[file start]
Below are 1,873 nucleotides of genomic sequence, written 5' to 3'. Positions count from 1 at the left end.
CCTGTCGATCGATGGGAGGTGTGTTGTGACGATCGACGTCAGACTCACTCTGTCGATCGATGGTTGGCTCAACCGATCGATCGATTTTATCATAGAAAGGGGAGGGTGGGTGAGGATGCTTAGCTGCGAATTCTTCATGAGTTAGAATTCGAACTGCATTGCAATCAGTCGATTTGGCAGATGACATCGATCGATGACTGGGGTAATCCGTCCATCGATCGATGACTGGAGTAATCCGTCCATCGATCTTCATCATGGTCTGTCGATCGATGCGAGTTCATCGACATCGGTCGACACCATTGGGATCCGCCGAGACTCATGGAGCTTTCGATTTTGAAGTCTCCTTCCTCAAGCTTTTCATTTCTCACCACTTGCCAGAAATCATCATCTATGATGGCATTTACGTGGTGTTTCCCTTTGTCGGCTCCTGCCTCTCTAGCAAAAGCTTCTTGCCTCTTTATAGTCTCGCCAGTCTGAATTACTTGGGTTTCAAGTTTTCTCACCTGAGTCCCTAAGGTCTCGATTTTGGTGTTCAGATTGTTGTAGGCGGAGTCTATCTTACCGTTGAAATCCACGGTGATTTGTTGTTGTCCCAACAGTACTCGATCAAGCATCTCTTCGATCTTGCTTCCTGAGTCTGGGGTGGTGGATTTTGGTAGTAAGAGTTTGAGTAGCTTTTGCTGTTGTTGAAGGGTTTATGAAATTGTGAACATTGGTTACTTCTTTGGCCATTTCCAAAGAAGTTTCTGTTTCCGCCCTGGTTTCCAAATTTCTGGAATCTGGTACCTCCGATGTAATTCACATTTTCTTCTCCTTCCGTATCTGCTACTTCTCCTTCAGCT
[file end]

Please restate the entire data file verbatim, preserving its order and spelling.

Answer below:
Below are 1,873 nucleotides of genomic sequence, written 5' to 3'. Positions count from 1 at the left end.
CCTGTCGATCGATGGGAGGTGTGTTGTGACGATCGACGTCAGACTCACTCTGTCGATCGATGGTTGGCTCAACCGATCGATCGATTTTATCATAGAAAGGGGAGGGTGGGTGAGGATGCTTAGCTGCGAATTCTTCATGAGTTAGAATTCGAACTGCATTGCAATCAGTCGATTTGGCAGATGACATCGATCGATGACTGGGGTAATCCGTCCATCGATCGATGACTGGAGTAATCCGTCCATCGATCTTCATCATGGTCTGTCGATCGATGCGAGTTCATCGACATCGGTCGACACCATTGGGATCCGCCGAGACTCATGGAGCTTTCGATTTTGAAGTCTCCTTCCTCAAGCTTTTCATTTCTCACCACTTGCCAGAAATCATCATCTATGATGGCATTTACGTGGTGTTTCCCTTTGTCGGCTCCTGCCTCTCTAGCAAAAGCTTCTTGCCTCTTTATAGTCTCGCCAGTCTGAATTACTTGGGTTTCAAGTTTTCTCACCTGAGTCCCTAAGGTCTCGATTTTGGTGTTCAGATTGTTGTAGGCGGAGTCTATCTTACCGTTGAAATCCACGGTGATTTGTTGTTGTCCCAACAGTACTCGATCAAGCATCTCTTCGATCTTGCTTCCTGAGTCTGGGGTGGTGGATTTTGGTAGTAAGAGTTTGAGTAGCTTTTGCTGTTGTTGAAGGGTTTATGAAATTGTGAACATTGGTTACTTCTTTGGCCATTTCCAAAGAAGTTTCTGTTTCCGCCCTGGTTTCCAAATTTCTGGAATCTGGTACCTCCGATGTAATTCACATTTTCTTCTCCTTCCGTATCTGCTACTTCTCCTTCAGCT